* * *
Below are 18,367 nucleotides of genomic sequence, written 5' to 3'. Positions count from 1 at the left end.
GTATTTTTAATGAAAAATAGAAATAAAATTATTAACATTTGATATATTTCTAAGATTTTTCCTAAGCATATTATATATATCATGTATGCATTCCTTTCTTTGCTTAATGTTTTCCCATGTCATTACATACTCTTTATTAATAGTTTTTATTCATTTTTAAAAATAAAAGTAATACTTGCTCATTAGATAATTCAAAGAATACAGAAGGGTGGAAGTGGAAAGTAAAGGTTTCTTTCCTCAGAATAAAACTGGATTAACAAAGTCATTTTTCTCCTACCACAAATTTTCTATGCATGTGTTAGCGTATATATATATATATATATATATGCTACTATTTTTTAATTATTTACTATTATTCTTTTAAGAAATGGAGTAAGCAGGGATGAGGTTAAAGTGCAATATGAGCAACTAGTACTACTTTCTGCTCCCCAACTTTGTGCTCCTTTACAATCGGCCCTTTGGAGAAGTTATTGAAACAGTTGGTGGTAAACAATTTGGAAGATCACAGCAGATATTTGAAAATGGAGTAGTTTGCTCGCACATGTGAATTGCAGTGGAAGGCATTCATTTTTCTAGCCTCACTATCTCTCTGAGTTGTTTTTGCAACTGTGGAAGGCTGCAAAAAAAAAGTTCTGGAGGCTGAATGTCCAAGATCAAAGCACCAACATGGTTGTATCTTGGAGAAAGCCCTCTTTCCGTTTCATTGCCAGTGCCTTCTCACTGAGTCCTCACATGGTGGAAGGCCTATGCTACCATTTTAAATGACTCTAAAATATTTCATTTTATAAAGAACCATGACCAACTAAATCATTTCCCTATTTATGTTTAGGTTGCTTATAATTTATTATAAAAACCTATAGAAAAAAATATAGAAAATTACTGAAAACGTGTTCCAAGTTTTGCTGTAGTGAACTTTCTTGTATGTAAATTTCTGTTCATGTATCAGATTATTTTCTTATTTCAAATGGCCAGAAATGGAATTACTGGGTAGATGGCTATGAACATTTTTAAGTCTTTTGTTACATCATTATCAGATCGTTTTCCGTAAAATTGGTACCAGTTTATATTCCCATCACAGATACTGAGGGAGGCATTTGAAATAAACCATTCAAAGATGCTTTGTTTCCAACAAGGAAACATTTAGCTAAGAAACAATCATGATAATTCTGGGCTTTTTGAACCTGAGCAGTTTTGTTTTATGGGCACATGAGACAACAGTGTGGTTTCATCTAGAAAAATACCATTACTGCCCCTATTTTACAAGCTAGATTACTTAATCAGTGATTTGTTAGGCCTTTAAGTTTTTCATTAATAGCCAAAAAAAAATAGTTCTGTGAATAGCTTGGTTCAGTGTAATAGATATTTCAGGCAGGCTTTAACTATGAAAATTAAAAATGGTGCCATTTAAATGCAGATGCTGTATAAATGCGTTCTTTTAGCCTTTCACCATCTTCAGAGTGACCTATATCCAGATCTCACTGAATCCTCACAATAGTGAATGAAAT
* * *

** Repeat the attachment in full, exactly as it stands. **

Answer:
Below are 18,367 nucleotides of genomic sequence, written 5' to 3'. Positions count from 1 at the left end.
GTATTTTTAATGAAAAATAGAAATAAAATTATTAACATTTGATATATTTCTAAGATTTTTCCTAAGCATATTATATATATCATGTATGCATTCCTTTCTTTGCTTAATGTTTTCCCATGTCATTACATACTCTTTATTAATAGTTTTTATTCATTTTTAAAAATAAAAGTAATACTTGCTCATTAGATAATTCAAAGAATACAGAAGGGTGGAAGTGGAAAGTAAAGGTTTCTTTCCTCAGAATAAAACTGGATTAACAAAGTCATTTTTCTCCTACCACAAATTTTCTATGCATGTGTTAGCGTATATATATATATATATATATATGCTACTATTTTTTAATTATTTACTATTATTCTTTTAAGAAATGGAGTAAGCAGGGATGAGGTTAAAGTGCAATATGAGCAACTAGTACTACTTTCTGCTCCCCAACTTTGTGCTCCTTTACAATCGGCCCTTTGGAGAAGTTATTGAAACAGTTGGTGGTAAACAATTTGGAAGATCACAGCAGATATTTGAAAATGGAGTAGTTTGCTCGCACATGTGAATTGCAGTGGAAGGCATTCATTTTTCTAGCCTCACTATCTCTCTGAGTTGTTTTTGCAACTGTGGAAGGCTGCAAAAAAAAAGTTCTGGAGGCTGAATGTCCAAGATCAAAGCACCAACATGGTTGTATCTTGGAGAAAGCCCTCTTTCCGTTTCATTGCCAGTGCCTTCTCACTGAGTCCTCACATGGTGGAAGGCCTATGCTACCATTTTAAATGACTCTAAAATATTTCATTTTATAAAGAACCATGACCAACTAAATCATTTCCCTATTTATGTTTAGGTTGCTTATAATTTATTATAAAAACCTATAGAAAAAAATATAGAAAATTACTGAAAACGTGTTCCAAGTTTTGCTGTAGTGAACTTTCTTGTATGTAAATTTCTGTTCATGTATCAGATTATTTTCTTATTTCAAATGGCCAGAAATGGAATTACTGGGTAGATGGCTATGAACATTTTTAAGTCTTTTGTTACATCATTATCAGATCGTTTTCCGTAAAATTGGTACCAGTTTATATTCCCATCACAGATACTGAGGGAGGCATTTGAAATAAACCATTCAAAGATGCTTTGTTTCCAACAAGGAAACATTTAGCTAAGAAACAATCATGATAATTCTGGGCTTTTTGAACCTGAGCAGTTTTGTTTTATGGGCACATGAGACAACAGTGTGGTTTCATCTAGAAAAATACCATTACTGCCCCTATTTTACAAGCTAGATTACTTAATCAGTGATTTGTTAGGCCTTTAAGTTTTTCATTAATAGCCAAAAAAAAATAGTTCTGTGAATAGCTTGGTTCAGTGTAATAGATATTTCAGGCAGGCTTTAACTATGAAAATTAAAAATGGTGCCATTTAAATGCAGATGCTGTATAAATGCGTTCTTTTAGCCTTTCACCATCTTCAGAGTGACCTATATCCAGATCTCACTGAATCCTCACAATAGTGAATGAAAT